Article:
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Klobuchar proposes plan to prevent, address global outbreaks

Democratic presidential candidate Sen. Amy Klobuchar, D-Minn., addresses a gathering at Barley's Taproom in Council Bluffs, Iowa, Tuesday, Jan. 28, 2020. (AP Photo/Gene J. Puskar)
Democratic presidential candidate Sen. Amy Klobuchar, D-Minn., addresses a gathering at Barley's Taproom in Council Bluffs, Iowa, Tuesday, Jan. 28, 2020. (AP Photo/Gene J. Puskar) (Copyright 2020 The Associated Press. All rights reserved)

CHICAGO, Ill. – Democratic presidential hopeful Amy Klobuchar released a plan Thursday to prevent and respond to global outbreaks like the new virus that has sickened people in China and spread to more than a dozen countries, including the U.S.

The World Health Organization has declared a global emergency, saying the number of cases spiked more than tenfold in a week. China, which first informed WHO of cases of the new virus in December, has reported more than 7,800 cases including 170 deaths. Eighteen other countries have reported cases.

Klobuchar said she would invest in early-warning systems to help stop outbreaks before they become pandemics, increase stockpiles of existing vaccines and invest in the development of new vaccines. The Minnesota senator also would recommit the U.S. to the Global Health Security Agenda, an Obama administration initiative to respond to the threat of infectious diseases; work with organizations like WHO to help at-risk countries and regions improve local health services; and fully fund departments and agencies such as the Centers for Disease Control and Prevention and the National Institutes of Health.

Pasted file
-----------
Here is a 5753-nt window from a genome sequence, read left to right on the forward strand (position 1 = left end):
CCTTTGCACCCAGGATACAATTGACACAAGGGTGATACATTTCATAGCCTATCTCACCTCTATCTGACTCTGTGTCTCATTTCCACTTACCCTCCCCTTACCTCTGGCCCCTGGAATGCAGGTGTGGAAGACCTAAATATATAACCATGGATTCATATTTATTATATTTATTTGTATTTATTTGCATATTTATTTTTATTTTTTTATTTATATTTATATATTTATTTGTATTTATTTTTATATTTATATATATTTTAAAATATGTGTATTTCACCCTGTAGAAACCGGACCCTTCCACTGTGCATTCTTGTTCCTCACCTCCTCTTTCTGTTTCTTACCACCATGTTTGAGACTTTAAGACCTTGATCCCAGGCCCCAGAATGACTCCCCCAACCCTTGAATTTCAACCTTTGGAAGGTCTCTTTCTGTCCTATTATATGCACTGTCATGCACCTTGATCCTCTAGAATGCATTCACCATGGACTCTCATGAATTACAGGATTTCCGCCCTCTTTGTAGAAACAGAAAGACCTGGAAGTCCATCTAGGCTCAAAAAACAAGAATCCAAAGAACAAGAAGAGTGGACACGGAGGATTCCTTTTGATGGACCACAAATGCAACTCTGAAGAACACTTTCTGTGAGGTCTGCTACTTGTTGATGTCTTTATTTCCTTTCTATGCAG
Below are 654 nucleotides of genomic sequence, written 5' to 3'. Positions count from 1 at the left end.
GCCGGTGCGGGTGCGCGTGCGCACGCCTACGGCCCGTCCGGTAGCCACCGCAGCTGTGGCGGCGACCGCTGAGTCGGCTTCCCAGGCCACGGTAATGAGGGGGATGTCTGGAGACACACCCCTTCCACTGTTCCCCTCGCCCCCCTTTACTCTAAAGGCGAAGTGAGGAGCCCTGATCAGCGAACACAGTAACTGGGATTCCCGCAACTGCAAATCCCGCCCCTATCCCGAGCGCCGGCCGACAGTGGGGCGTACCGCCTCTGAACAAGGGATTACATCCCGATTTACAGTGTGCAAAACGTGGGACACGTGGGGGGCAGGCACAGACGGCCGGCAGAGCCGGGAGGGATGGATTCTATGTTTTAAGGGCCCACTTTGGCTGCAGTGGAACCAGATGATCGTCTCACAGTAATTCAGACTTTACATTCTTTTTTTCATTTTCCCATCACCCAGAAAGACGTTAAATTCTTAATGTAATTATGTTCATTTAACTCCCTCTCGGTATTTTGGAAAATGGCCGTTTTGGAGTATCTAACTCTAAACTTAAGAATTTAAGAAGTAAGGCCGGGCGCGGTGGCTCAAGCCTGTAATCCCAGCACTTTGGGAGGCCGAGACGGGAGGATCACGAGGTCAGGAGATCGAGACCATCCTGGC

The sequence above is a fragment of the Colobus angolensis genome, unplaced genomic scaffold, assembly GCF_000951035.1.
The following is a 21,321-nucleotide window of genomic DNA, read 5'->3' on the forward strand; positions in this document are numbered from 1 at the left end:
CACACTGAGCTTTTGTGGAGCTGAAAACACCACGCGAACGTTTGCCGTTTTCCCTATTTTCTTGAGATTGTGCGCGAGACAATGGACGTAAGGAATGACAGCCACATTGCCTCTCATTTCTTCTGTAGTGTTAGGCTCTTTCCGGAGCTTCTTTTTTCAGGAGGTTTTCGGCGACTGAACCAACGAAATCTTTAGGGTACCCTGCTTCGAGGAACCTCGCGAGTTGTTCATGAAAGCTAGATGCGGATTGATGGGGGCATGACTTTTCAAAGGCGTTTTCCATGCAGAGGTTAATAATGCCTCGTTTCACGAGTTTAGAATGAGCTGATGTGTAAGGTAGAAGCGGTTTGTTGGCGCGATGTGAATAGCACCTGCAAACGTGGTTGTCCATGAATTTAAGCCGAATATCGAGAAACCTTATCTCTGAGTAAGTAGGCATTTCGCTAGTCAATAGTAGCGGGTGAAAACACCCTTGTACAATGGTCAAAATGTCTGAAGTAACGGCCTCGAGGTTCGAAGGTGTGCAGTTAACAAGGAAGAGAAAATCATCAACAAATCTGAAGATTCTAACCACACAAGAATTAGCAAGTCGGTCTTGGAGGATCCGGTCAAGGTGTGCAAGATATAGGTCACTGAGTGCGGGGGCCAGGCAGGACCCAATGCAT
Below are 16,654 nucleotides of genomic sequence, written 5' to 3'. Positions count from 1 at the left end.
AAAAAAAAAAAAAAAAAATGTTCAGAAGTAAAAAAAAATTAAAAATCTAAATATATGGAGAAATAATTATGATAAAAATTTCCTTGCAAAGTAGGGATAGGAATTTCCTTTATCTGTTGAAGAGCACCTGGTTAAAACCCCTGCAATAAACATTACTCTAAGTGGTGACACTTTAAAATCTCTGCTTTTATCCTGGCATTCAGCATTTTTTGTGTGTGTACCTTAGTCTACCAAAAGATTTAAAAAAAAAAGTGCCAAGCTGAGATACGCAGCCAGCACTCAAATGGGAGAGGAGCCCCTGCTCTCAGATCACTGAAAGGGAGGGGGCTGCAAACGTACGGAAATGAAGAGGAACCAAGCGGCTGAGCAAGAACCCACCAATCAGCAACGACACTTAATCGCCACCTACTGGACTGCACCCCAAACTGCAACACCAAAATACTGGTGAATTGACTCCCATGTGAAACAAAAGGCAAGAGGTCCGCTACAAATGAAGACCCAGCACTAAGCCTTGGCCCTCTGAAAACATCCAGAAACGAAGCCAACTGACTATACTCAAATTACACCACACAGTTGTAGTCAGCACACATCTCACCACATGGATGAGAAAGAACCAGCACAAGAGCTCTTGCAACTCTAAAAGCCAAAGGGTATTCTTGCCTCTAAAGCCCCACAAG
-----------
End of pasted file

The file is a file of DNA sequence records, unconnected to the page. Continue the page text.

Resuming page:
Massachusetts Sen. Elizabeth Warren offered her own plan Tuesday, criticizing cuts to the CDC's budget under President Donald Trump, including to emergency funds and programs formed after the 2014 Ebola crisis in West Africa.

In an email, Klobuchar's campaign said the new virus is a “a stark reminder of the persistent threats posed by infectious diseases” and touted the senator's work to secure funding to fight Ebola and address the spread of the Zika virus, which was mainly spread by tropical mosquitoes.

Klobuchar is working to break into the top tier of the Democratic primary with just days before Monday's Iowa caucuses, when voters will have the first say in who should be the party's nominee. She has been trailing Warren, former Vice President Joe Biden, Sen. Bernie Sanders and Pete Buttigieg, the former mayor of South Bend, Indiana.

Klobuchar's campaign has seen larger crowds and increased enthusiasm in recent weeks, and she has qualified for next week's debate in New Hampshire. But she is also hampered by Senate impeachment hearings, which have kept Klobuchar and other senators in Washington during the crucial final days of campaigning in Iowa.